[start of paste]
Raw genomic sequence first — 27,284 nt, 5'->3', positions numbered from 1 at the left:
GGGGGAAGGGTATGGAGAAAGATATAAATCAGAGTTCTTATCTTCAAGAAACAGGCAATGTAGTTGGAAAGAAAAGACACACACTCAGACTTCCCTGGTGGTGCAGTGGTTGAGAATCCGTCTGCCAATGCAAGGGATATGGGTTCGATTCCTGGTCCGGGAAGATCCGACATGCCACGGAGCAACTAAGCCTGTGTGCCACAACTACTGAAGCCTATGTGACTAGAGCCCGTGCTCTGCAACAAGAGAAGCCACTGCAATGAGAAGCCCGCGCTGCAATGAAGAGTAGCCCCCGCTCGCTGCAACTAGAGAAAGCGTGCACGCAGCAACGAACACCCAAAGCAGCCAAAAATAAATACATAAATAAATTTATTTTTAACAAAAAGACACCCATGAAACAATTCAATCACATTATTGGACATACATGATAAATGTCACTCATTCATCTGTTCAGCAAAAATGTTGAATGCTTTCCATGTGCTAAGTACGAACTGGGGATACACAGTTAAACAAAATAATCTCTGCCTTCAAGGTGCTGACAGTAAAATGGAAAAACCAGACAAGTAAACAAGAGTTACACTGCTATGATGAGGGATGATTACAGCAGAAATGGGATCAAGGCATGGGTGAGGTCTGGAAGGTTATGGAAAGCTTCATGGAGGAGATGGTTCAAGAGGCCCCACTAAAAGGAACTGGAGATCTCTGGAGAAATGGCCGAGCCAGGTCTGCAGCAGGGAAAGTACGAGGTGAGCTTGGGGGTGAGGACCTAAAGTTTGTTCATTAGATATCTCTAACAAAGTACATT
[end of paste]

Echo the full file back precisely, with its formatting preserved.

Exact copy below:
Raw genomic sequence first — 27,284 nt, 5'->3', positions numbered from 1 at the left:
GGGGGAAGGGTATGGAGAAAGATATAAATCAGAGTTCTTATCTTCAAGAAACAGGCAATGTAGTTGGAAAGAAAAGACACACACTCAGACTTCCCTGGTGGTGCAGTGGTTGAGAATCCGTCTGCCAATGCAAGGGATATGGGTTCGATTCCTGGTCCGGGAAGATCCGACATGCCACGGAGCAACTAAGCCTGTGTGCCACAACTACTGAAGCCTATGTGACTAGAGCCCGTGCTCTGCAACAAGAGAAGCCACTGCAATGAGAAGCCCGCGCTGCAATGAAGAGTAGCCCCCGCTCGCTGCAACTAGAGAAAGCGTGCACGCAGCAACGAACACCCAAAGCAGCCAAAAATAAATACATAAATAAATTTATTTTTAACAAAAAGACACCCATGAAACAATTCAATCACATTATTGGACATACATGATAAATGTCACTCATTCATCTGTTCAGCAAAAATGTTGAATGCTTTCCATGTGCTAAGTACGAACTGGGGATACACAGTTAAACAAAATAATCTCTGCCTTCAAGGTGCTGACAGTAAAATGGAAAAACCAGACAAGTAAACAAGAGTTACACTGCTATGATGAGGGATGATTACAGCAGAAATGGGATCAAGGCATGGGTGAGGTCTGGAAGGTTATGGAAAGCTTCATGGAGGAGATGGTTCAAGAGGCCCCACTAAAAGGAACTGGAGATCTCTGGAGAAATGGCCGAGCCAGGTCTGCAGCAGGGAAAGTACGAGGTGAGCTTGGGGGTGAGGACCTAAAGTTTGTTCATTAGATATCTCTAACAAAGTACATT